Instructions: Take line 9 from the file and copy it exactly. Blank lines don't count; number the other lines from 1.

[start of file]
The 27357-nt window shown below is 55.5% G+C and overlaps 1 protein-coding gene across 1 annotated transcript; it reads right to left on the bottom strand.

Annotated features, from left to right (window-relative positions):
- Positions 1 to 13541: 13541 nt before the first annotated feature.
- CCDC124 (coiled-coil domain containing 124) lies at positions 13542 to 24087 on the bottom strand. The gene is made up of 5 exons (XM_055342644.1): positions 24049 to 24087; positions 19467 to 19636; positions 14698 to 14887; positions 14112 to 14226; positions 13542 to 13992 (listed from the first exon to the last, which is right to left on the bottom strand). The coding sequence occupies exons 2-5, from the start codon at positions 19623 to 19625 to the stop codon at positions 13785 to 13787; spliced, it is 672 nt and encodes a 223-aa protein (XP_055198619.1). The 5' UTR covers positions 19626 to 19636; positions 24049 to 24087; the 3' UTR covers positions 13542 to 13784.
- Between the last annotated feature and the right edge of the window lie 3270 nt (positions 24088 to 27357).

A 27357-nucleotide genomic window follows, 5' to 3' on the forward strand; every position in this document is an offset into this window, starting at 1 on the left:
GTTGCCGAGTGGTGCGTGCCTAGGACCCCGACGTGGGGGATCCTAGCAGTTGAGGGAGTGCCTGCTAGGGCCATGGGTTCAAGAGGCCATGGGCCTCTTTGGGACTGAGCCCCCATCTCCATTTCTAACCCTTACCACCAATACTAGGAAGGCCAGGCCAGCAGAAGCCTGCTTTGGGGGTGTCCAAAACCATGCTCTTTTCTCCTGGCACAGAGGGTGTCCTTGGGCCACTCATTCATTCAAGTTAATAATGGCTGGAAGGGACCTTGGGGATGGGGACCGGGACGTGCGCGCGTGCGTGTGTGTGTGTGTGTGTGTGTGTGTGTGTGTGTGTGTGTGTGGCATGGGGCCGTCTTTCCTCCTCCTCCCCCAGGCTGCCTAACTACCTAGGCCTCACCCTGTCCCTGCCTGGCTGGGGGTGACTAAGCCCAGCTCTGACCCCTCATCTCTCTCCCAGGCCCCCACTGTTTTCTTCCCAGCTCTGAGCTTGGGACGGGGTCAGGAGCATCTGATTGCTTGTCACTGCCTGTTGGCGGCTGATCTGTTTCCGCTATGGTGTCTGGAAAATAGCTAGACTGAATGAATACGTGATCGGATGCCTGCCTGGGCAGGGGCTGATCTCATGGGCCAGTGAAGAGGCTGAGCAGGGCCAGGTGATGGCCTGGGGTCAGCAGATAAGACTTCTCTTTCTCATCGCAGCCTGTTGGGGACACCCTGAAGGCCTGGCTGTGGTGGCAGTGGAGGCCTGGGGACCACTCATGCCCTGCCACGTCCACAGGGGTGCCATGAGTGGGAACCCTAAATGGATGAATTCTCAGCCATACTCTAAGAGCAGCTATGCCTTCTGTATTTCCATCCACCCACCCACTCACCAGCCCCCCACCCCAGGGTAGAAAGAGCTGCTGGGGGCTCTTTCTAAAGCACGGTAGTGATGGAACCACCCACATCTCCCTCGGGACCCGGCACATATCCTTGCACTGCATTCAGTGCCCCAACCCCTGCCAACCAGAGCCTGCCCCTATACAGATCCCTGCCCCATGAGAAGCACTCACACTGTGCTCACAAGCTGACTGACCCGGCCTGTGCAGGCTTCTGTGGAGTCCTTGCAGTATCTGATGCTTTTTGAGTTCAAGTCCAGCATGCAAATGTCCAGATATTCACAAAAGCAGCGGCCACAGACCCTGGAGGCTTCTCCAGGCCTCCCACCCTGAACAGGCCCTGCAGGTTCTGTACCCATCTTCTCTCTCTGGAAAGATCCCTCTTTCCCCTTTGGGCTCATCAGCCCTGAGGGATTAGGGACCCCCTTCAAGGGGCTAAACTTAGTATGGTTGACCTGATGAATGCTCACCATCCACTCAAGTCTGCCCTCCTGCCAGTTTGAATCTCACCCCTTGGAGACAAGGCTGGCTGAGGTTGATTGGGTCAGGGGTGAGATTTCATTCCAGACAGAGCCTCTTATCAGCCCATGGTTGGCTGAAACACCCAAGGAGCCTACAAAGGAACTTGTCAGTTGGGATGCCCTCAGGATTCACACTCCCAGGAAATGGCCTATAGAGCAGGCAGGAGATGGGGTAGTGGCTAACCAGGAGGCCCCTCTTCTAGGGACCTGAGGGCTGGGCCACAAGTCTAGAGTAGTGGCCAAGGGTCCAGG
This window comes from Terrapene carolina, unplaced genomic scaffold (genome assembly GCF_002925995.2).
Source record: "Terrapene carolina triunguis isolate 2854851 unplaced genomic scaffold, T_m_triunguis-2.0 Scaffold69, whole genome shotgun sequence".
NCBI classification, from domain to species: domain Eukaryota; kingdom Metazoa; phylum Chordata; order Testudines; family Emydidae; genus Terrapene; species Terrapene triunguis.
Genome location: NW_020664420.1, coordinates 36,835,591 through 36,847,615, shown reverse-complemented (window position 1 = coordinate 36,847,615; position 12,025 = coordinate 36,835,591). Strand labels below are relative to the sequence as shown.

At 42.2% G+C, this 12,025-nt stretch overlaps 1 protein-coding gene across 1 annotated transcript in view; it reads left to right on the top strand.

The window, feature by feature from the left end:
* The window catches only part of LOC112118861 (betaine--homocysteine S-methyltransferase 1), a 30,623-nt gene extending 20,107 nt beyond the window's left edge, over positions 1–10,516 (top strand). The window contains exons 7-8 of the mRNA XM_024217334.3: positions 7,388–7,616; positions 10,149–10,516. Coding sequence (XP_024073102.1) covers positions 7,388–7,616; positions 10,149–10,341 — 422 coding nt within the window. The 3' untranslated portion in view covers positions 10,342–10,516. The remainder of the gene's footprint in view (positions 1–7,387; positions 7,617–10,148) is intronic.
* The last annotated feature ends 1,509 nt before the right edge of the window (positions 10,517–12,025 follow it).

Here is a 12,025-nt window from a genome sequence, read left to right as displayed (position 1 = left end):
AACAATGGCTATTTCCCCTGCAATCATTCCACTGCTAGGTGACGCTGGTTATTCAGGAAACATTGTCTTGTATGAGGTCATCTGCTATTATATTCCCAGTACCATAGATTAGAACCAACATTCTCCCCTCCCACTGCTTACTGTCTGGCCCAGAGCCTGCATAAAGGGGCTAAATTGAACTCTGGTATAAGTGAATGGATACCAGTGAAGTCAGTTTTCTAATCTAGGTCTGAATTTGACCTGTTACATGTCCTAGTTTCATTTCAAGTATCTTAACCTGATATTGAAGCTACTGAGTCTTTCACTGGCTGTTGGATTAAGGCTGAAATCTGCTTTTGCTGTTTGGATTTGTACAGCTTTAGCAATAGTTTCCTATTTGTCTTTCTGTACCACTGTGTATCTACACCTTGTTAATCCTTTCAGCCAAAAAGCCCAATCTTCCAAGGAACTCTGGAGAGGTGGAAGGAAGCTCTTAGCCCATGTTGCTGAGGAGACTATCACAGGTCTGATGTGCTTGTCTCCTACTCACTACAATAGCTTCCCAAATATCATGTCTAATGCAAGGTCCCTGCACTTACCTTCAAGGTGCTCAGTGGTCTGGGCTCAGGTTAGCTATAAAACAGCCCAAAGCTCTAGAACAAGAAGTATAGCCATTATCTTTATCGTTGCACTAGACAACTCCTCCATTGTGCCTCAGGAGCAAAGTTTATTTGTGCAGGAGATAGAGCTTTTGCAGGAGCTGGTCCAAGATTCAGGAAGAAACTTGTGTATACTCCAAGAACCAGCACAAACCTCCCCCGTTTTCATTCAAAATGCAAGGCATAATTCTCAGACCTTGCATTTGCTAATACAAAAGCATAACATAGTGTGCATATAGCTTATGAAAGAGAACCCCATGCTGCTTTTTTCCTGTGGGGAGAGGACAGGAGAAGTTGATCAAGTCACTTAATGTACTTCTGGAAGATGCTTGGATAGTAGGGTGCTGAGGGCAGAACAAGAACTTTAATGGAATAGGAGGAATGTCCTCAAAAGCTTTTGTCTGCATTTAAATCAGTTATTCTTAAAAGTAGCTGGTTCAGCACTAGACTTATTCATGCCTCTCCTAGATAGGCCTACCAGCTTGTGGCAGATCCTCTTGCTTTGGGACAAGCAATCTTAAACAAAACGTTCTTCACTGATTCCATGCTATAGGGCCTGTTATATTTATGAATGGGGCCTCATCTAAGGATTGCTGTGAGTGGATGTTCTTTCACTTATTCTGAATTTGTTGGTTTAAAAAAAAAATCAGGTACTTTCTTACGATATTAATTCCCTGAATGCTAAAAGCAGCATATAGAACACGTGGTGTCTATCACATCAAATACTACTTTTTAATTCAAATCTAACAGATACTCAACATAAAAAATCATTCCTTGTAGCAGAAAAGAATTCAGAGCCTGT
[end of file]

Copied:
Source record: "Terrapene carolina triunguis isolate 2854851 unplaced genomic scaffold, T_m_triunguis-2.0 Scaffold69, whole genome shotgun sequence".